These are a few projects I'm most proud of that I've helped lead or contributed to.

The Evergrey: The project and daily e-mail newsletter


We launched The Evergrey newsletter beta in September 2016 in partnership with WhereBy.Us, the parent company of The Evergrey and The New Tropic, a similar newsletter the WhereBy.Us founders created in 2015. Before officially launching the newsletter a few weeks later, we did extensive reader research and analysis in Seattle to learn more about the behavior and needs of our audience. This post announcing our launch explains more about the original idea behind The Evergrey. Today, the newsletter has nearly 10,000 readers and a 36 percent open rate. 

WhereBy.Us: The local teams' editorial strategy


At WhereBy.Us, our model is to have very lean on-the-ground teams that are supported by a centralized staff. Our limited local resources mean that we have to be smart and efficient about what we cover in our local communities and how we cover it. I worked with our local teams to create the foundation for an editorial strategy that we've continued to iterate on as we learn what works and what doesn't in each market. The biggest challenge with this project was deciding what aspects of the strategy needed to be consistent across all our cities and what parts could be customized by each city. Alongside that challenge is trying to figure out what work could be centralized for efficiency and what work absolutely had to be done in each local market to ensure authenticity for each brand.

The Evergrey: Melting Mountains: An Urban-Rural Gathering


Soon after the 2016 presidential election, many of The Evergrey's readers told us how they felt confused and frustrated and wanted to better understand others' political point of views. Using a tool The Washington Post built, we looked up the nearest county that voted exactly opposite to Seattle's King County and found Sherman County, Oregon. We arranged a trip to Sherman County with a group of Seattleites for an afternoon of conversation with folks who had very different experiences and perspectives. The project was challenging in many ways (which we discuss here) including the fact that we had a very short amount of time with each other because Sherman County was so far away. But everyone who participated thanked us for the opportunity to get out of each of their ideological bubbles. Here's a post I wrote rounding up some of the participant's feelings and my own a year later.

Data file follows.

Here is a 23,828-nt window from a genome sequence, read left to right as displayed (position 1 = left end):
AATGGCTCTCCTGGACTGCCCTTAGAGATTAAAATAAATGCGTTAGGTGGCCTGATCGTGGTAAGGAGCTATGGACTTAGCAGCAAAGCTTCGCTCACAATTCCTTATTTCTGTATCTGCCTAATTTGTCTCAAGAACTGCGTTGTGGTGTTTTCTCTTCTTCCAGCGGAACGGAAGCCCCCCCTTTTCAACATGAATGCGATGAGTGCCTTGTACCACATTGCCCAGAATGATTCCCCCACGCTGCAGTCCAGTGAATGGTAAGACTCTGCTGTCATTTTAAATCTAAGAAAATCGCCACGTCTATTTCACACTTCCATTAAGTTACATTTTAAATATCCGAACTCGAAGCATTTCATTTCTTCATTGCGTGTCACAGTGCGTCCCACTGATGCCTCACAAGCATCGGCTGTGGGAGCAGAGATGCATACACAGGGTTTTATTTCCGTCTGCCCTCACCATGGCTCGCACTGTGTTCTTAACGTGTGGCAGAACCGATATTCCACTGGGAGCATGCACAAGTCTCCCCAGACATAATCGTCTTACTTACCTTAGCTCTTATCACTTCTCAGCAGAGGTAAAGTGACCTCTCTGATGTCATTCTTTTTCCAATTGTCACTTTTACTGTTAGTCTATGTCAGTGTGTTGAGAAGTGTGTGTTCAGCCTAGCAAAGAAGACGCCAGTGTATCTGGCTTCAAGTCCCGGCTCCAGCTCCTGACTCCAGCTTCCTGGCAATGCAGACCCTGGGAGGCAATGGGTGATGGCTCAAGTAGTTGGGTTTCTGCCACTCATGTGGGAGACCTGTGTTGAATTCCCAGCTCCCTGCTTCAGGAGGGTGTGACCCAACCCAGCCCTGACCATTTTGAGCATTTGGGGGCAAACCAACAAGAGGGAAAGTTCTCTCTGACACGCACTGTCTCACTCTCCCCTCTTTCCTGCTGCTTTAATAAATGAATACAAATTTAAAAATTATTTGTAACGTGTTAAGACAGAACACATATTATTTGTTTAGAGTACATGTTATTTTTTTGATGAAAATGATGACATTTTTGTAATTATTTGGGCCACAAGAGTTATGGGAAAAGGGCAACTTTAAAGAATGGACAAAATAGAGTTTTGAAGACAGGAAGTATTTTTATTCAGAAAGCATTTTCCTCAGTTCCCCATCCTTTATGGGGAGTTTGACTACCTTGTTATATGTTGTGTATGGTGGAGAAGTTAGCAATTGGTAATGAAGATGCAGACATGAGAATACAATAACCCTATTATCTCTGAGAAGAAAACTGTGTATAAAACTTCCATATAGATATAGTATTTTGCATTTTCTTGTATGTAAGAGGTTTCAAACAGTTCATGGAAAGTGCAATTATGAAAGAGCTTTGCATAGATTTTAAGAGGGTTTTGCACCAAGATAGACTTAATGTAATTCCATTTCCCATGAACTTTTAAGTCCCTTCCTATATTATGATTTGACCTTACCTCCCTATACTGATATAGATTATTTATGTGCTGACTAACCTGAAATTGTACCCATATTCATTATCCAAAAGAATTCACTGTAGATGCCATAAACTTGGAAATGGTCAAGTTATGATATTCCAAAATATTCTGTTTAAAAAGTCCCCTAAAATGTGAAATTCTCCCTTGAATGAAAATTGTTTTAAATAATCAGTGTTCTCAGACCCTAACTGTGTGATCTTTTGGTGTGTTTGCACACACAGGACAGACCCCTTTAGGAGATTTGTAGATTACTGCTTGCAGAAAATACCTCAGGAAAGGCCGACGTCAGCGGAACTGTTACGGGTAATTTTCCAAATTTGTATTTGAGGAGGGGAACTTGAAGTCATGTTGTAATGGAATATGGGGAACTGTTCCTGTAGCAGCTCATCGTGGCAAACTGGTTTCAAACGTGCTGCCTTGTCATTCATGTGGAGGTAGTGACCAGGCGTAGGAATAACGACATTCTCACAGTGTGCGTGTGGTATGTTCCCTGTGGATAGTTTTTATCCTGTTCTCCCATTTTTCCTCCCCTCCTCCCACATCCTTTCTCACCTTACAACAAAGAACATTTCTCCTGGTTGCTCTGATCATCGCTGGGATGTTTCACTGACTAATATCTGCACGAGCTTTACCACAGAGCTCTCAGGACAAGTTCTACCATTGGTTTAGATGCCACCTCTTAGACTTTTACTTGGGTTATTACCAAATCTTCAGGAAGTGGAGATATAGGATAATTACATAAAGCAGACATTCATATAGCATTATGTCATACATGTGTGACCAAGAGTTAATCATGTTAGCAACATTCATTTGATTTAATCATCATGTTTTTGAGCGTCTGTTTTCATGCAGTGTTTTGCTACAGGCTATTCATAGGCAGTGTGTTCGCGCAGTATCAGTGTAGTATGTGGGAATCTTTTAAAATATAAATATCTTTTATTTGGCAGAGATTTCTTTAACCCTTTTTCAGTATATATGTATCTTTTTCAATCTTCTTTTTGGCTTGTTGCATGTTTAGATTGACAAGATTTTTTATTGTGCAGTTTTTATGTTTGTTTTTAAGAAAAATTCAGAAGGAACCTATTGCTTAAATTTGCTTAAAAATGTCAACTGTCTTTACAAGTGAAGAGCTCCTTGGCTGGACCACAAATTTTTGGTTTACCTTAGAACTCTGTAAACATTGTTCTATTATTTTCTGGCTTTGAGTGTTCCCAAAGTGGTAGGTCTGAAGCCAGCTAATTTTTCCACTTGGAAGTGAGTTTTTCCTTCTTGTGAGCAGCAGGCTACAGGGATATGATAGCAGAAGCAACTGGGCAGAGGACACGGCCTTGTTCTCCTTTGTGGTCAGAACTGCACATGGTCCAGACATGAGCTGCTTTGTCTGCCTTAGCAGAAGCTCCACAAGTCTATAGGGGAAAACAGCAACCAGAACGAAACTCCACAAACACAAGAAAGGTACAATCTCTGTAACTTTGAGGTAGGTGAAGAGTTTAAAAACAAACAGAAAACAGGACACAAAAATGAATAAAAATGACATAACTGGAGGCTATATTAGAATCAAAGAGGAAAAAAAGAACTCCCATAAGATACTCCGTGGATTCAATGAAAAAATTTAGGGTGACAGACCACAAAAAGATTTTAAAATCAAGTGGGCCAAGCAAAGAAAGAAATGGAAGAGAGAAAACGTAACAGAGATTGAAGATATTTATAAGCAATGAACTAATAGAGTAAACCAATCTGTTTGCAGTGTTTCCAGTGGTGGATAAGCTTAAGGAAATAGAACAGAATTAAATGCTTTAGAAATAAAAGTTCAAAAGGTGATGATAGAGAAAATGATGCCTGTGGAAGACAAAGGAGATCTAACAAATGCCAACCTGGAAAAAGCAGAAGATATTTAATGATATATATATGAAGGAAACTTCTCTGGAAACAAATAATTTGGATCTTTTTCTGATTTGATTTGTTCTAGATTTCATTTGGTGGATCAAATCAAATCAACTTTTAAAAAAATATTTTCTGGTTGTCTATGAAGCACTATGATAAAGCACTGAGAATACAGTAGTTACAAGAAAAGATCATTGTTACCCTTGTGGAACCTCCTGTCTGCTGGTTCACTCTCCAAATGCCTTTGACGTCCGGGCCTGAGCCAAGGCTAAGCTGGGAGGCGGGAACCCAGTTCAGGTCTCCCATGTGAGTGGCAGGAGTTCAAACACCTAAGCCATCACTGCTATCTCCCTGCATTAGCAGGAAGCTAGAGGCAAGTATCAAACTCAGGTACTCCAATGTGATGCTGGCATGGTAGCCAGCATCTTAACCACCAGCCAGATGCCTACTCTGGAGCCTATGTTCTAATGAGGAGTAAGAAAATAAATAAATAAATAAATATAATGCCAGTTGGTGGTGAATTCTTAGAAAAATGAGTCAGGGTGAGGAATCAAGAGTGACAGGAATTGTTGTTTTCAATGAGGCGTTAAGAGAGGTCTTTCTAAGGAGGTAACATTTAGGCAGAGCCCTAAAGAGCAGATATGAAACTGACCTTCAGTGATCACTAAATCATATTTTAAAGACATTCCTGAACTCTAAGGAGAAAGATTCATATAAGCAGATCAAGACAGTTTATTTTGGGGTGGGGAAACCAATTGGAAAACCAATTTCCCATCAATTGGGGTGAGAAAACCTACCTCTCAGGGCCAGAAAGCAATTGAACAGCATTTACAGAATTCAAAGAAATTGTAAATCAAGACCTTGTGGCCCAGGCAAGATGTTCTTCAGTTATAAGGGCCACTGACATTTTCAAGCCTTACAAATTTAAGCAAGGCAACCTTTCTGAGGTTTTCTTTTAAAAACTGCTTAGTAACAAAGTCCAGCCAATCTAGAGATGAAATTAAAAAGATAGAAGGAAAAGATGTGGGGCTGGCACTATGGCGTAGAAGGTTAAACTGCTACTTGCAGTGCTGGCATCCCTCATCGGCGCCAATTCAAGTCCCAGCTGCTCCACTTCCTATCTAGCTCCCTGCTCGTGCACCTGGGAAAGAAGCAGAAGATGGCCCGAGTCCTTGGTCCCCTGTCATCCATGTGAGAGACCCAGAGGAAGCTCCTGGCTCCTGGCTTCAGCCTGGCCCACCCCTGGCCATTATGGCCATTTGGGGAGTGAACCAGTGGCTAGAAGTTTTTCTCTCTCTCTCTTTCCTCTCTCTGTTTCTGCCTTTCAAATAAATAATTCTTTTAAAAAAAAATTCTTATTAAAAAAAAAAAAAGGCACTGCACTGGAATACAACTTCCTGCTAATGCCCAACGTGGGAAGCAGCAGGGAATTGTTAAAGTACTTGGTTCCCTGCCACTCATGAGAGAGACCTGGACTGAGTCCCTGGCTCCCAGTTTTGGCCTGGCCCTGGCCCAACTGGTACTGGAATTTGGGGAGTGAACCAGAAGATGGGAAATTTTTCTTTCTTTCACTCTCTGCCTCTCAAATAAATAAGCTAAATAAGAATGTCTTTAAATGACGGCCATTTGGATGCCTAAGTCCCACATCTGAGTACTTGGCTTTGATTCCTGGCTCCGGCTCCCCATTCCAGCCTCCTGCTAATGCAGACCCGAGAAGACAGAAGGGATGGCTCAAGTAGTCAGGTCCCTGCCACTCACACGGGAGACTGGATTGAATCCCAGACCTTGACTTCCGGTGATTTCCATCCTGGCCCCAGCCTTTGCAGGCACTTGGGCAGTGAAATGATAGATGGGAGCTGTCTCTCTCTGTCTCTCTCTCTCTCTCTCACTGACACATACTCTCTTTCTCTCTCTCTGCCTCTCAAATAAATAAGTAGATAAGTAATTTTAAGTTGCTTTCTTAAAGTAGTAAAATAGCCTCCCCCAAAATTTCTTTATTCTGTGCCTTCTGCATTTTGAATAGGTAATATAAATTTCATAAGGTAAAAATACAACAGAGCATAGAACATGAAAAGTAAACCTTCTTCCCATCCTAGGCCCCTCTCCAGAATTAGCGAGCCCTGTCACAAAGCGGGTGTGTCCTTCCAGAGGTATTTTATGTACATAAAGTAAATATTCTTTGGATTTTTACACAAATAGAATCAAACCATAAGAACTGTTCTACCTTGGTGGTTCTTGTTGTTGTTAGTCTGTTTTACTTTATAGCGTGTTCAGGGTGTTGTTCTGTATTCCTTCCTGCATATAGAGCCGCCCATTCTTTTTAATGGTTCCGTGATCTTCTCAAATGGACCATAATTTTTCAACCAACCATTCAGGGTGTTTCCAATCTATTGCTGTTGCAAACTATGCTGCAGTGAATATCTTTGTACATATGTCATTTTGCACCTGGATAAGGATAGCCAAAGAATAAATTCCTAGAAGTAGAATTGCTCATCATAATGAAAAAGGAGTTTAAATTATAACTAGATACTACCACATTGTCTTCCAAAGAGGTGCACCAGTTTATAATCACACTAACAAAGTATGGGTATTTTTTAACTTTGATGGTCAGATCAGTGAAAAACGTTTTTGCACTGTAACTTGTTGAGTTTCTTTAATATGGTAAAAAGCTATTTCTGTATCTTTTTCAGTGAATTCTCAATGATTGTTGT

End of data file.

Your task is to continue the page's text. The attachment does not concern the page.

The Seattle Times: Under Our Skin


At The Seattle Times, a group of us in the newsroom started having conversations about how we cover conversations about race. As a result, we designed a video explainer-based project called Under Our Skin that featured 18 Seattleites' definitions of words like racist, safe space, politically correct. I helped find the interviewees, conducted a few of the interviews, helped edit the scripts and designed and curated the comments section. Here I am talking about the project with my colleague and project editor on a local TV morning show. Other strategies we used to promote the project included hosting an AMA with the interviewees, presenting at numerous events around town and publishing readers' reactions. The project won many awards, including the 2017 Online Journalism Award in Explanatory Reporting. There were so many impacts it's impossible to list them all, but what made me most proud was hearing from readers who said it gave them a tool to start conversations about race that they wouldn't have had otherwise. 

Education Lab: Student Voices, Ignite Education Lab, Education Lab IQ

As the engagement editor for The Seattle Times' Education Lab, a grant-funded project that focuses on promising approaches to education in Washington state, I experimented with strategies to increase reader engagement: I created a Student Voices project, which recruited and trained high school students to write first-person essays that I later edited and published on; I designed and event managed Ignite Education Lab that featured live storytelling from educators and students; I launched Education Lab IQ, based on Hearken's reader-generated question model, and based on a reader's question, wrote an explainer on education funding, which won third place for Best of the West explanatory reporting on education finance.

Chalkbeat: Measures of Our Reporting's Influence (MORI)


At Chalkbeat, a nonprofit education news site, I helped develop and launch MORI, a WordPress plugin to track the impact of Chalkbeat's journalism. My work included managing a developer, creating instructional materials and training staff and building buy-in, which led to reporters inputting more than 90 reporting impacts over a six-month period. I also contributed to a white paper on measuring journalistic impact with Chalkbeat's co-founders.